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The Effectiveness of Government Intervention to Promote Elderly Employment: Evidence from Elderly Employment Stabilization Law

Ayako Kondo () and Hitoshi Shigeoka ()

No e061, Working Papers from Tokyo Center for Economic Research

Abstract: Since the pension eligibility age started to rise in 2001, there had been a gap between the eligibility age for full pension benefits and the prevailing retirement age in Japan. To fill the gap, the government of Japan revised the Elderly Employment Stabilization Law (EESL): starting from 2006, employers are legally obliged to introduce a system to continue employment up to the pension eligibility age. This paper examines the effect of this legal enforcement on elderly men's labor supply and employment status, by comparing the affected cohorts and cohorts a few years older than them. We find that the EESL revision actually increases the employment rate of men in the affected cohorts in their early 60s, and the effect is larger for employees of the large firms. Also, the increase in elderly workers who stay in the same employer does not replace elderly workers who switch employers, suggesting that the revised EESL does not hinder elderly worker's mobility.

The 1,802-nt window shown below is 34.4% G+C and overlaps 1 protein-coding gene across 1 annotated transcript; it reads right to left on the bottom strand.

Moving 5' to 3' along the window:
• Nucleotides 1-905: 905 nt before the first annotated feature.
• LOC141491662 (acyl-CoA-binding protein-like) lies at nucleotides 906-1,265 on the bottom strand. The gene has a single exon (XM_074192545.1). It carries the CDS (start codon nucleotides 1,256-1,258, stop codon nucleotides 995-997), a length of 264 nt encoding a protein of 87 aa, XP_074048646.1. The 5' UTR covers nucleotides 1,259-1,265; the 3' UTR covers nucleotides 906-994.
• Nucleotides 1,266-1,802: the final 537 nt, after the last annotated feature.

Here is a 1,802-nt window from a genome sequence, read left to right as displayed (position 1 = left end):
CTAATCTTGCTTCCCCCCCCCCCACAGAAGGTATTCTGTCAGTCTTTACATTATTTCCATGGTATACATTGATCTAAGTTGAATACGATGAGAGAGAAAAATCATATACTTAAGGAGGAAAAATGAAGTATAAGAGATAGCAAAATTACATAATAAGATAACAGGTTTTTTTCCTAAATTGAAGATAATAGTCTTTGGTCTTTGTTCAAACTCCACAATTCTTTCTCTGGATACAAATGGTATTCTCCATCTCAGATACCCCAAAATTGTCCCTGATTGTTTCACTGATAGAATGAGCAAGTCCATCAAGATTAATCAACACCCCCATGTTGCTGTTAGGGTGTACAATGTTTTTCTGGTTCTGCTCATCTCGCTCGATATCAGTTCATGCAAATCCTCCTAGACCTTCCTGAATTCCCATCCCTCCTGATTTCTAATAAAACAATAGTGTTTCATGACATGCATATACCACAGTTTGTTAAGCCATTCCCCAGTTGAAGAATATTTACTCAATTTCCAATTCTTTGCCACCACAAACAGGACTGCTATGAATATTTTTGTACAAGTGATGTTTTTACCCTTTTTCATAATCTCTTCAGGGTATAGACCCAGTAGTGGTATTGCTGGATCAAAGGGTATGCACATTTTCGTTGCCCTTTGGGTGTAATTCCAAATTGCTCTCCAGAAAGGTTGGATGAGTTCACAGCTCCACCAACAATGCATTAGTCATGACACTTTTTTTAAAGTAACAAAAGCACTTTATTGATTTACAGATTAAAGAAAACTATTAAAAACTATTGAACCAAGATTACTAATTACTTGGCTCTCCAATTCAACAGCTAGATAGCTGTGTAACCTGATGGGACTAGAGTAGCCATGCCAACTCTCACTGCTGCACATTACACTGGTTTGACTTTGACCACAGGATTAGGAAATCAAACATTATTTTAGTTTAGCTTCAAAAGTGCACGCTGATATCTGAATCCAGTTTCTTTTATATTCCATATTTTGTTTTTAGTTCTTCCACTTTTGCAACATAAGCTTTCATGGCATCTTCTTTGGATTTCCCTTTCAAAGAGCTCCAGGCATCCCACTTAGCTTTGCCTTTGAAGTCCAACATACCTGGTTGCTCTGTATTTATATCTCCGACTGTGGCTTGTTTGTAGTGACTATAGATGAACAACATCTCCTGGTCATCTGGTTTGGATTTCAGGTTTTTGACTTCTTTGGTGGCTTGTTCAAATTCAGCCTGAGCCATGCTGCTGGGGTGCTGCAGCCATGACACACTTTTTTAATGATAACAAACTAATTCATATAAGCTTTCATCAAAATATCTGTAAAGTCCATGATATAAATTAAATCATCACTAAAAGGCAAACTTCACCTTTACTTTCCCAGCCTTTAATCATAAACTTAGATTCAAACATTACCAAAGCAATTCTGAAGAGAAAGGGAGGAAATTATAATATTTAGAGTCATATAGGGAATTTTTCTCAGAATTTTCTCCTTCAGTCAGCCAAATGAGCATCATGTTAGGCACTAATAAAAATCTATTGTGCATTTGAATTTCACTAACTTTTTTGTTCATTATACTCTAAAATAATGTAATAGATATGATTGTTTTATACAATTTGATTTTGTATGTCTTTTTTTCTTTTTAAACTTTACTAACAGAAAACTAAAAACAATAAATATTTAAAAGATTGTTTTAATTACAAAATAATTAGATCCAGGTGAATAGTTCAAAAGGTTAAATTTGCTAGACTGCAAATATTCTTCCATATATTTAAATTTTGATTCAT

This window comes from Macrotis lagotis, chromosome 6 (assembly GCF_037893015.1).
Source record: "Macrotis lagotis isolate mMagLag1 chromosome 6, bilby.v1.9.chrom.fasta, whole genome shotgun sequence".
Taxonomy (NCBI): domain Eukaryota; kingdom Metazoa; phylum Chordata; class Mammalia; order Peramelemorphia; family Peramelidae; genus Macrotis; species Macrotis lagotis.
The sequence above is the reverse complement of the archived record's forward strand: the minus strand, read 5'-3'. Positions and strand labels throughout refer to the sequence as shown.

Pages: 42 pages
Date: 2013-10
New Economics Papers: this item is included in nep-age and nep-law
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